The first thing to say is that this is a beautifully produced book, from the sumptuous cover to the Georgian style endpapers and frontispiece. I’d read good things about the book so settled down to read with anticipation.

The story follows the 18th century fortunes of Jonah Hancock, a fusty, middle-aged merchant, long widowed and set firmly in his ways, and Angelica Neal, high-class courtesan and lover of very many men. The two move in totally different spheres until the unexpected and unlooked for acquisition of a mermaid pushes Mr Hancock out of his comfortable life and onto a path that will intersect with Angelica’s.

What struck me first and gave me most enjoyment throughout the book was the lovely use of language. From the first page the reader is plunged into the 18th century with all its sights and smells and tastes. I felt as though I was there with Jonah in his dark-panelled counting house, and could almost taste the millefruits and syllabubs in the confectioners with Angelica.

The story does unfold slowly and around halfway I wanted a few less gorgeous interiors and a bit more plot. It was as though I was eating a box of strawberry creams and started longing for a dark mint crisp. By the final third of the novel the pace picks up and I spent every spare minute reading, eager to find out how life will finally reward Mr Hancock and Angelica.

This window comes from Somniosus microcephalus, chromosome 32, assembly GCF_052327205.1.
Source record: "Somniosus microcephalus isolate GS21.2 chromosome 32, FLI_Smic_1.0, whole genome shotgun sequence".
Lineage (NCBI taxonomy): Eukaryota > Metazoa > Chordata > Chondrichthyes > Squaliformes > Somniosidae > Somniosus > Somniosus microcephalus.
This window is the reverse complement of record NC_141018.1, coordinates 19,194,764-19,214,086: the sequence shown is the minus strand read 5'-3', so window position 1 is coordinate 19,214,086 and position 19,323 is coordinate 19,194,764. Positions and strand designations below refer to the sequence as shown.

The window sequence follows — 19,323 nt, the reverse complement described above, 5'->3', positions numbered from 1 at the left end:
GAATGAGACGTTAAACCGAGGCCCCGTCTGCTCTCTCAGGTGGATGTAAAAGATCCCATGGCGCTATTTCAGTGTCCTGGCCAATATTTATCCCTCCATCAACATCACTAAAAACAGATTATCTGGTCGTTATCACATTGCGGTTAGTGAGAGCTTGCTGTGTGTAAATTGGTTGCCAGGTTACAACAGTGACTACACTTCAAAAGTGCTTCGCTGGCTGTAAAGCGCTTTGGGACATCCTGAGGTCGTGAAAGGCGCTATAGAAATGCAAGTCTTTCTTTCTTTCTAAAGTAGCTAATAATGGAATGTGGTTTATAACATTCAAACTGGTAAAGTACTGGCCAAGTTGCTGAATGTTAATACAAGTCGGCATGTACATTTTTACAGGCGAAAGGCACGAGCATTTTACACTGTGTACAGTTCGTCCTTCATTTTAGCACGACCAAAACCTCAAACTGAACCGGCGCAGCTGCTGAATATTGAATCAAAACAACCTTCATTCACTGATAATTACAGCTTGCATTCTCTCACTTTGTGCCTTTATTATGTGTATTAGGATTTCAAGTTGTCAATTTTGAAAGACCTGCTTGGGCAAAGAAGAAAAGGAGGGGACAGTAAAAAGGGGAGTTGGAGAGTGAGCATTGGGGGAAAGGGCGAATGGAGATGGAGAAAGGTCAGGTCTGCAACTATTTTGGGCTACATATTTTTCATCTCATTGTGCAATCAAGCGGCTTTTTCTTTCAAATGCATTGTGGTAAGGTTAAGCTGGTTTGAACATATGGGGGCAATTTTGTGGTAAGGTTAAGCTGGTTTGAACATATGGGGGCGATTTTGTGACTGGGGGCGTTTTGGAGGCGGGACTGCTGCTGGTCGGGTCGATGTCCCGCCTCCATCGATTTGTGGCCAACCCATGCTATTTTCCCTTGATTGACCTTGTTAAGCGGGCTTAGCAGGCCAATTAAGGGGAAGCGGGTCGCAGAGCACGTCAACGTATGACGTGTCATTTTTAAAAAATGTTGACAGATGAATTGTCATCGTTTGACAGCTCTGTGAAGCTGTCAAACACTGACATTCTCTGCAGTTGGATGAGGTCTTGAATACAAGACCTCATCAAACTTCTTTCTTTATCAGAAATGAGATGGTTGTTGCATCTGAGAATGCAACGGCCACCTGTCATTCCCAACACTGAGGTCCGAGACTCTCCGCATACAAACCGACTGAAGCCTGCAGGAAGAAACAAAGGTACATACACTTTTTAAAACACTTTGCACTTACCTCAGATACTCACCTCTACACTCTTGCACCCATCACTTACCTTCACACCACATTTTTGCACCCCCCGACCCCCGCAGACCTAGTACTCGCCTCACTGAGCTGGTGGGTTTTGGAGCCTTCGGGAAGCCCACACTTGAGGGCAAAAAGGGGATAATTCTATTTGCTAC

There are some very interesting side-plots, such as the position of black former slaves in England and the writer draws some clear parallels between Georgian society and our own. I would have liked more of this and more of the secondary characters whose stories were not fully resolved, such as the girls in the high-class whorehouse.

Overall, I very much enjoyed my promenade through 18th century London and would definitely pick up another volume by this author. I think this would be an excellent choice for a Readers’ Group.

Rebecca Kershaw 4/5

The Mermaid and Mrs Hancock by Imogen Hermes Gowar
Vintage 9781784705992 pbk Jan 2019